Inference using Machine Learning

Machine learning (ML) methods, developed mostly by computer scientists and statisticians, have brought remarkable success in solving prediction problems, especially with high-dimensional and complicated or, simply, big data. These methods have been used with great success, for example, in spam filtering and computer vision, among many other things.

In economics, however, prediction problems are of limited interest, and instead, the problem of measuring causal parameters, including various treatment effects, is much more important. Therefore, there has recently been an increasing amount of work in the econometrics literature trying to apply ML methods for estimation of causal parameters. One of the findings in this literature is that naively applying ML methods for estimation of causal parameters leads to unsatisfactory results: since ML methods are heavily regularized, ML-based causal parameter estimators are substantially biased, which leads to suboptimal precision of these estimators. Moreover, because of the bias, it is hard to study distributional properties of these estimators, which makes inference based on these estimators overly complicated.

In an attempt to overcome these difficulties, Denis Chetverikov (UCLA) has developed a novel method called Double Machine Learning (DML), in a joint project with Victor Chernozhukov (MIT), Mert Demirer (MIT), Esther Duflo (MIT), Christian Hansen (Chicago Booth), Whitney Newey (MIT), and James Robins (Harvard). This method is based on the observation that it is typically possible to represent the causal parameter of interest as a function of the solution of several prediction problems such that the bias in the solution of these prediction problems has minimal effect on the causal parameter itself. As long as such a function can be constructed, the DML method uses ML algorithms to solve each prediction problem separately in the first stage and then plugs in the solutions into the function giving the causal parameter of interest in the second stage. The authors show that by combining the DML method with a certain cross-fitting procedure, one can construct approximately unbiased and efficient estimators of the causal parameters, which have as high precision as possible, under very mild regularity conditions and allowing for a wide variety of ML methods to be used in the first stage. The authors also explain how the function relating the causal parameter and the solution of the prediction problems can be constructed in most commonly used econometric models via so-called Neyman orthogonal scores, which are extensively studied the literature on semiparametric estimation.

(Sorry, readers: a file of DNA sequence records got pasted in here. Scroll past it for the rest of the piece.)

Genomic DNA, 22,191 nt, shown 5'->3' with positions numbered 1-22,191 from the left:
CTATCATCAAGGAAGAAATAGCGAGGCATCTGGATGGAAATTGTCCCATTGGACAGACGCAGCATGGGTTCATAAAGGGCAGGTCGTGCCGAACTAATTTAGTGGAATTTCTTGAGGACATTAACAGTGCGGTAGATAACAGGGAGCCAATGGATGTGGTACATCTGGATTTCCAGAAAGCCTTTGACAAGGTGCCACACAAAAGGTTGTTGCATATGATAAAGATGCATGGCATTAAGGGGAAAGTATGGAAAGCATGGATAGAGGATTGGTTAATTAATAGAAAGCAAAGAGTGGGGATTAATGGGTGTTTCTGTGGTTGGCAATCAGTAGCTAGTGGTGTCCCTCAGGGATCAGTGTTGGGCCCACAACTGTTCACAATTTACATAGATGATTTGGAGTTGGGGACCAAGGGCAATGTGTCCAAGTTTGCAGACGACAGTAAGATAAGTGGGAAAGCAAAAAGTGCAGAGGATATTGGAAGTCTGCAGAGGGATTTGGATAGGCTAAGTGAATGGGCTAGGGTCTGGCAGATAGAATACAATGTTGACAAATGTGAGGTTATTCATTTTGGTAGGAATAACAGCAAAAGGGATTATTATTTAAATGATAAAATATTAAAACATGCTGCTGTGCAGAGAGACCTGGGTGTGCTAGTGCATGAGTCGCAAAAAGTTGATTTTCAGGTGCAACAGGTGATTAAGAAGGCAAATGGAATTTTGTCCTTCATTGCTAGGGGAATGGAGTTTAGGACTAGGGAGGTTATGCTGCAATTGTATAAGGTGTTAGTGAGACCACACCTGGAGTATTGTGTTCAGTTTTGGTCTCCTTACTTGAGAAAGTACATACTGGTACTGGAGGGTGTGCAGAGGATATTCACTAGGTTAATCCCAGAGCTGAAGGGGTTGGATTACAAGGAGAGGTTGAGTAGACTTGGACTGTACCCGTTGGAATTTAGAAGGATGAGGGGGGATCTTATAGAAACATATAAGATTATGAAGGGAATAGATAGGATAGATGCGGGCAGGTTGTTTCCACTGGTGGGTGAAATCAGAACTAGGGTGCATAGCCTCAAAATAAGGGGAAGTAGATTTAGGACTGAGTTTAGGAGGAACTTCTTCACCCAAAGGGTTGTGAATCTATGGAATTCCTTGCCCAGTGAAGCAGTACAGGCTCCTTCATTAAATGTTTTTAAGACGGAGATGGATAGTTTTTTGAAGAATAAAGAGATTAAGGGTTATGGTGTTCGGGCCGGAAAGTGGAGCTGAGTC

As an example illustrating the applicability of the DML method, the authors study the effect of institutions on economic growth following up on Acemoglu, Johnson, and Robinson (2001), “The colonial origins of comparative development: An empirical investigation,’’ American Economic Review. Estimating the effect of institutions on output is complicated by the clear potential for simultaneity between institutions and output: better institutions may lead to higher incomes, but higher incomes may also lead to the development of better institutions. To help overcome this simultaneity, AJR use mortality rates for early European settlers as an instrument for institution quality. The validity of this instrument hinges on the argument that (i) settlers set up better institutions in places where they are more likely to establish long-term settlements; (ii) where they are likely to settle for the long term is related to settler mortality at the time of initial colonization; and (iii) institutions are highly persistent. The exclusion restriction for the instrumental variable is then motivated by the argument that GDP, while persistent, is unlikely to be strongly influenced by mortality in the previous century, or earlier, except through institutions. AJR also note that their instrumental variable strategy will be invalidated if other factors are also highly persistent and related to the development of institutions and to the country’s GDP. A leading candidate for such a factor, as they discuss, is geography. AJR address this by assuming that the confounding effect of geography is adequately captured by a linear term in distance from the equator. However, if the true geography effect is non-linear, which can be expected, the AJR estimator may be substantially biased due to misspecification, and the DML method allows to overcome this problem by flexibly controlling for the geography effect. By applying the DML method to the AJR data, the authors confirm the AJR results that there is a substantial effect of institutions on country income, but the effect is smaller than reported by AJR. Moreover, the precision of the DML estimator is higher than that of the AJR estimator.

The paper can be found here.